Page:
Turning to 2019, recent higher frequency data , notably employment and industrial production,  had implied strong GDP growth in the first quarter  and that duly emerged, at 2.4%. Exports and personal consumption both grew by around 1%, with government consumption expanding by 0.5%. A strong stock build was also evident but these positives were offset by a 25% plunge in  capital formation,  reflecting similar falls in both spending on machinery and equipment and Intangibles. The latter is largely due to multinational activity and is also captured in the national accounts as a service import, so is GDP neutral (imports fell by 2.8%) but of more significance was the underlying decline in machinery and equipment spending when adjusted for aircraft leasing, meaning that modifed capital formation ( designed to better capture domestic investment) actually fell by 2.4%.

The first quarter advance  boosted the annual growth rate  of GDP to  6.3% and the  consensus for the full year is under 4% (our own estimate is 5%). However, analysts may in general hold fire on any material changes to forecasts given the evident weakness  over recent months in the UK and EA economies, alongside softer growth in the US. Brexit remains the biggest specific risk, of course, and the fall in domestic business investment may well reflect the uncertainty about  the shape  and timing of an eventual resolution.

Irish economy grew by 6.7% in 2018 but slowed sharply in final quarter.

The Irish economy, as measured by real GDP, grew by 6.7% in 2018 following a 7.2% rise the previous year. The outcome was marginally ahead of our 6.5% estimate but below consensus, with many expecting a figure around 7.5%. Nominal GDP grew by  8.3% and is now €318bn , or €150bn (88%) above the pre-crash level, which flatters ratios using GDP as the deflator, such as the debt ratio, which fell to below 65% in 2018 from a peak of 120% in 2012.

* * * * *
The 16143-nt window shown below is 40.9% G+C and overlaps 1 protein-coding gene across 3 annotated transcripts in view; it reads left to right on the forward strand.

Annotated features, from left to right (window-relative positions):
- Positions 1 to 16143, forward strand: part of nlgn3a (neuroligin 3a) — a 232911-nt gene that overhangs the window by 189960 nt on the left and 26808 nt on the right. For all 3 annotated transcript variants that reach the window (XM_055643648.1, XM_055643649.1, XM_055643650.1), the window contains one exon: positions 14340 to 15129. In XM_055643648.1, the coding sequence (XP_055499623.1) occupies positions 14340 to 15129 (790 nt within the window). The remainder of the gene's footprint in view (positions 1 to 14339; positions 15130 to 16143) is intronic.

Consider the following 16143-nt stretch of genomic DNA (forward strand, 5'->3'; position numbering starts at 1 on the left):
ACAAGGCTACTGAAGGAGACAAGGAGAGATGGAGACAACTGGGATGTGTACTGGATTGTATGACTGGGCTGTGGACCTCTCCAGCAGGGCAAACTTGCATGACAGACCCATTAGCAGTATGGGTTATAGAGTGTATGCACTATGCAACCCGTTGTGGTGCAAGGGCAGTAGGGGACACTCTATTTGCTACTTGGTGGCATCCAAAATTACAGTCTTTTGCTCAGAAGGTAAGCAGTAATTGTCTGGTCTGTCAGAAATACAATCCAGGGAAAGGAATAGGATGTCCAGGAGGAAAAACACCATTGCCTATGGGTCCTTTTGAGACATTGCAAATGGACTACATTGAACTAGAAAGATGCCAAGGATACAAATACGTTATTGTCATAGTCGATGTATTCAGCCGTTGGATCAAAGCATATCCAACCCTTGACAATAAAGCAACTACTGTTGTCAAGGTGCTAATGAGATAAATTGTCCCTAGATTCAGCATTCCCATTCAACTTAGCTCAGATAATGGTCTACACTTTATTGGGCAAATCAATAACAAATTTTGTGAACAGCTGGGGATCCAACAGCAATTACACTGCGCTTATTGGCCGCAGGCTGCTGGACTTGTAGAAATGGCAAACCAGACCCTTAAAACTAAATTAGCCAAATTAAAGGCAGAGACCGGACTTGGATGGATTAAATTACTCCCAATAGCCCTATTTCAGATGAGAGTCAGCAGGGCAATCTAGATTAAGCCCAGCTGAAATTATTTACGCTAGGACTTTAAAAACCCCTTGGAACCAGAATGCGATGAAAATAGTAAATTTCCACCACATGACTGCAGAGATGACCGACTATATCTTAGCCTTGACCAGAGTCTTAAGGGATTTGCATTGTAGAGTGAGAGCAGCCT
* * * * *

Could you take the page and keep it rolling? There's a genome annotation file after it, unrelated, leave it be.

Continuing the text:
That surge in GDP  largely reflects the growth of investment and exports, and it is striking that personal consumption now only accounts for one-third of Irish GDP, indicating that it has far less influence on economic growth than the norm elsewhere. Consumption, as recorded in the national accounts, has also been surprisingly modest given the strong rise in household income seen in recent years;  the former grew by  4.4% last year or 3% excluding price changes, which implies a significant increase in the savings ratio given that household disposable income probably rose  by at least 5.5%.

In fact government consumption has outpaced personal consumption for the past three years, with a very strong real rise of 6.4% in 2018 bringing the  volume increase since 2015 to  14.5%.Clearly the government has taken the opportunity afforded by better than expected tax receipts, largely from corporation tax, to increase current  as well as capital spending at a robust pace.

Building and construction has been expanding strongly since 2013 and the rise in 2018 was 15.9%, similar to the previous year, with housebuilding up 26%, although the pace of growth is slowing, as one might expect given the low base for house completions post-crash and subsequent high growth rates in percentage terms.

Spending on machinery and equipment tends to be volatile in general but in Ireland’s case is strongly affected by the purchase of aircraft, with the latter particularly strong last year, contributing to a 37% increase. The other component of capital spending is Intangibles, covering R&D, and this fell, by over 10%, albeit recovering strongly in the second half of the year. The net result was that total capital formation rose by 10% in 2018 after slumping by over 30% the previous year.